Share Plate: Q & A with Kevin from


Kevin, enjoying a glass of Krug with chef M. Voltaggio

If you consider yourself a gastronome in Southern California and you are not reading, then you should start now.

From the French Laundry &  Le Bernardin, to Ludobites 2.0 – 6.0, and into the enigmatic world of underground dining, Kevin guides you through some of the most enticing and exciting menus coming out of the best kitchens in the country. He dines the way we  all wish we could dine; showcasing each dish with photos that will make you salivate, and even-handed descriptions that let you experience an often super-hyped trend without all the propaganda.

Before you drop $900 on that dinner at Alinea or The Bazaar, or make that reservation for your anniversary at Lucques, you should experience his posts on all.

WSE: Congrats on the Saveur 2011 Best Food Blog nomination!
Kevin: Thanks. It was definitely a surprise… very unexpected.
WSE: What interests you so much about gastronomy?  
Kevin: Being able to experience food as much more than mere sustenance. I love it when food can provoke me, surprise me, challenge me, make me think, evoke a sense of time and place.

black truffle explosion from Kevin’s first visit to Alinea

WSE:  Is there a particular dish or experience that unlocked your epicurean energy?

Kevin:  Alinea, which happens to be my first blog post ever. It was back in 2006, when I was just a budding foodie. The cuisine there was so unlike anything that I’d ever eaten up to that point. It challenged my preconceived notions of what food could be, and engaged me on an intellectual, not merely gustatory level. As a result, I felt compelled to document the experience. That’s the genesis of kevinEats.

WSE: How do you select your next victim…. I mean, venue?  
Kevin: A steady diet of Daily Dish, Eater, Grubstreet, and Squid Ink generally keeps me abreast of the latest targets. And of course, there are a number of LA standbys that I just haven’t gotten around to. There’s no dearth of places to visit around these parts–I have to be somewhat selective.  
WSE: You seem to have a real reverence for great service and a love for food; Have you ever had absolutely terrible service while you were out somewhere?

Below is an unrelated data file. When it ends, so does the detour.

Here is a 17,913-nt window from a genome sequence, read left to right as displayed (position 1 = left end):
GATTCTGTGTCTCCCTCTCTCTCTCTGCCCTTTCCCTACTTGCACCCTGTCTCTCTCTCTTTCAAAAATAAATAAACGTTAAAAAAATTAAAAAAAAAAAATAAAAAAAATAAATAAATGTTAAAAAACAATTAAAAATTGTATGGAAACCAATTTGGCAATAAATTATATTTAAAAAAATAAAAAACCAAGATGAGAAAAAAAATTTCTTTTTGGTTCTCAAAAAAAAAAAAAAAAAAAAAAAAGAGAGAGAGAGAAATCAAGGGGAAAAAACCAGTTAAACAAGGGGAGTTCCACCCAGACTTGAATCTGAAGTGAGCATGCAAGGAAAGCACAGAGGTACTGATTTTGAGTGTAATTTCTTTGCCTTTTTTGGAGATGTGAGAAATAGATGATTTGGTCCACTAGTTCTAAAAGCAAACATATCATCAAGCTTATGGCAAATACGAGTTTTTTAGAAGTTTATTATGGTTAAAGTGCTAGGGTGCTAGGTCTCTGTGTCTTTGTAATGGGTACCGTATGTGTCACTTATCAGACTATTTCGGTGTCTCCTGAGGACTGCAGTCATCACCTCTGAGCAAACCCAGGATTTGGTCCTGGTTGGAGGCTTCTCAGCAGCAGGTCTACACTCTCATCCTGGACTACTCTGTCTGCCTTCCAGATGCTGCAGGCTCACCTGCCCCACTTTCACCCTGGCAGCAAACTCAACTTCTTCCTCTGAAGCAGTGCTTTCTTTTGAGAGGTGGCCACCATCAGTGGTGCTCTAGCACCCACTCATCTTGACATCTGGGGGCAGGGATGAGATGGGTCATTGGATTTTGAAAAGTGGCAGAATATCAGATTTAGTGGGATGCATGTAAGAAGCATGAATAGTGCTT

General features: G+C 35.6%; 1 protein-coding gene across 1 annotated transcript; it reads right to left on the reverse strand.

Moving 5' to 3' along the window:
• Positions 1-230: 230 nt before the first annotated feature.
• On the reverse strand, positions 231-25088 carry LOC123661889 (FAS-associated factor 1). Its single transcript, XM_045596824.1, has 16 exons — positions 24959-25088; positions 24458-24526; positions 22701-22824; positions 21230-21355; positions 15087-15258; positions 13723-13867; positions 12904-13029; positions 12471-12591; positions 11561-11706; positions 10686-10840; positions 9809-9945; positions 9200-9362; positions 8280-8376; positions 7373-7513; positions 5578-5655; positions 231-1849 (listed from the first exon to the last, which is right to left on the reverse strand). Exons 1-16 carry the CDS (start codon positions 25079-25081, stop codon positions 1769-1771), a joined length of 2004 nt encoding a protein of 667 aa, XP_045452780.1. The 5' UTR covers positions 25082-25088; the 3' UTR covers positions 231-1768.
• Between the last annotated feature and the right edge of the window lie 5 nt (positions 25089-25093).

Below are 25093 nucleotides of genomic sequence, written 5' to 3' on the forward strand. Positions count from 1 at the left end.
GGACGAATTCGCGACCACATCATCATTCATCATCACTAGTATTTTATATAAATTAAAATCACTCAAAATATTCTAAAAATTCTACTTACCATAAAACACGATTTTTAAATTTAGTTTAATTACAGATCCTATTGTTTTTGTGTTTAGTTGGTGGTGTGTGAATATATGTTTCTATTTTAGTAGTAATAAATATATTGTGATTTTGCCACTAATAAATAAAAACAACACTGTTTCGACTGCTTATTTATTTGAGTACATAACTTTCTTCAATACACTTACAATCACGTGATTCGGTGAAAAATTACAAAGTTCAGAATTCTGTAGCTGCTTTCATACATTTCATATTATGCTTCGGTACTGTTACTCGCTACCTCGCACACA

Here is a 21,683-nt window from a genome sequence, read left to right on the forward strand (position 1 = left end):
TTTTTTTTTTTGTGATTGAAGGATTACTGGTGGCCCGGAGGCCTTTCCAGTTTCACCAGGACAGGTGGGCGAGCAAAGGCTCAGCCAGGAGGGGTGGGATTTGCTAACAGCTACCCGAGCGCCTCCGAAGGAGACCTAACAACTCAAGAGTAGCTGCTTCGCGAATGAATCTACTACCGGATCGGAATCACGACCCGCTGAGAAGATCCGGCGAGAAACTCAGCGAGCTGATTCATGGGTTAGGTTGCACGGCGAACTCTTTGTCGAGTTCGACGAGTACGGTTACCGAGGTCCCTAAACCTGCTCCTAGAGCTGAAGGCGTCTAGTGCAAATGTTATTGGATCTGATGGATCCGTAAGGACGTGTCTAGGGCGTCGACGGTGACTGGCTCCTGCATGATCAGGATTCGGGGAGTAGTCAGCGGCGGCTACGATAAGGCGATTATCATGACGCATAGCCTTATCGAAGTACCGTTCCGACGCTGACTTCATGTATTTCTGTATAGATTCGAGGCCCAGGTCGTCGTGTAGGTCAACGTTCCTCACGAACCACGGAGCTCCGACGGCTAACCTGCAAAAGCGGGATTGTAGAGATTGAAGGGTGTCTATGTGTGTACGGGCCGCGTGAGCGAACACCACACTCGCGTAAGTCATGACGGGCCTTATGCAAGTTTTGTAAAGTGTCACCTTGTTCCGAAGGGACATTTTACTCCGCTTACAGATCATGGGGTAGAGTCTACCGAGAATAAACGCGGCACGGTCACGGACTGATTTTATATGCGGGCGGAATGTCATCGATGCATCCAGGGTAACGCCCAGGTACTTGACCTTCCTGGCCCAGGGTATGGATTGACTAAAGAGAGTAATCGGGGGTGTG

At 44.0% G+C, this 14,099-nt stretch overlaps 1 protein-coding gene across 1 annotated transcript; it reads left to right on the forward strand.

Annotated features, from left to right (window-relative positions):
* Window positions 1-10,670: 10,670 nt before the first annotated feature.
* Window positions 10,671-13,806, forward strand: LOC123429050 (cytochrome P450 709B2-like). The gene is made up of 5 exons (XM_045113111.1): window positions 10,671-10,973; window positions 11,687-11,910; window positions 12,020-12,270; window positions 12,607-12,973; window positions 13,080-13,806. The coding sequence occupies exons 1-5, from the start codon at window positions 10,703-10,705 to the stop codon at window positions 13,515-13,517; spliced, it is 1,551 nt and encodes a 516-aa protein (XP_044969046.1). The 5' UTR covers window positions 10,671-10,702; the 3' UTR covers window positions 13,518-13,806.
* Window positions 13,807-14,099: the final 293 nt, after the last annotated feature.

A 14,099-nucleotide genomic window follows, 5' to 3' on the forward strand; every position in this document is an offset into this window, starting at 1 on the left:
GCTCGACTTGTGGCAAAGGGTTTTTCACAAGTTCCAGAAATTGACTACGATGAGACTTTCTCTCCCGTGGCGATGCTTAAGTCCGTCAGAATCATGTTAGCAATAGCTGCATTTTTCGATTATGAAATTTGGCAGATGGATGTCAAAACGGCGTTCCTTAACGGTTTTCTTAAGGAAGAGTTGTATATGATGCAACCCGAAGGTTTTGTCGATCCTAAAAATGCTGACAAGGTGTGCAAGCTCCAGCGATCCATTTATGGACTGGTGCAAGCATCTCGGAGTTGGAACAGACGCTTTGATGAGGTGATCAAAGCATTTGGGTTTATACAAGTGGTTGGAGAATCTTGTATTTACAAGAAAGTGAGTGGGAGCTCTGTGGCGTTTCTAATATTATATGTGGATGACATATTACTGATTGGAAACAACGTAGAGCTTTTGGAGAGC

butter poached lobster from a visit to the French Laundry
Kevin: Service has almost always been a non-issue for me. The only exception actually happened recently at Umami Burger. I was forced to walk out of the restaurant for the first time ever after sitting at my table 40 minutes without being served. I tweeted about the debacle, and I was surprised to find out that a lot of other people shared my negative sentiments about the place as well.
WSE:  Maybe people recognize you when you go out in LA and that keeps your service level high..?
Kevin: I’ve definitely had a few people come up to me– but they are usually other diners…. I was at the opening night of Bouchon in Beverly Hills and three different people came to talk to me because they read kevineats…. as for the restaurants recognizing me, I’m sure some of them do…. its hard to miss the guy taking pictures of everything before he eats it. 
WSE: Do you think it’s impossible to be anonymous as a reviewer in the current world of twitter/facebook/blogging?
Kevin: Ideally, it should be done [anonymously]. But I don’t think that’s a possibility anymore. Everything is too connected now. 

WSE: You review places from taco trucks to Michelin starred restaurants… how do you adjust your critiques for each different venue? 
Kevin: Restaurants must be judged in the appropriate context–with respect to their peers, and with regard to what a place strives to be. That’s something that I always have to keep in mind. Certainly, I would expect more in terms of innovation, whimsy, and sense of humor at Alinea than I would from a taquería, but both places can be “5 stars” in my mind if they excel at what they each attempt to accomplish.
WSE: In some of your earlier posts, you joke about how you go out to dine with 9 or 10 of your closest friends, but your recent posts seem to feature smaller parties. What’s the ideal party size for you when you go out to review a new place?
from a recent visit to Playa
Kevin: I think part of the reason my parties look smaller now is because I stopped writing the names of each person at each dinner…. but now I like to keep it to a party of four. That allows you to try several different things on the menu… sometimes even the whole menu– as we did at Playa— and it’s easier than a really large group. I still do the big groups sometimes– at Fraiche a few months ago– but I like to do tasting menus when we do that… so everyone gets their own plate of each dish. Not everyone is a foodie or a blogger, so it can be annoying for them to wait to eat something because everyone else wants to take a picture first. 
WSE: So you go out with other bloggers?
Kevin: Yeah. Blogging can be cliquey…. 
WSE: Did the Yelp elite co-opt that aspect of the scene? 
Kevin: In some ways….it’s unfortunate, but inevitable.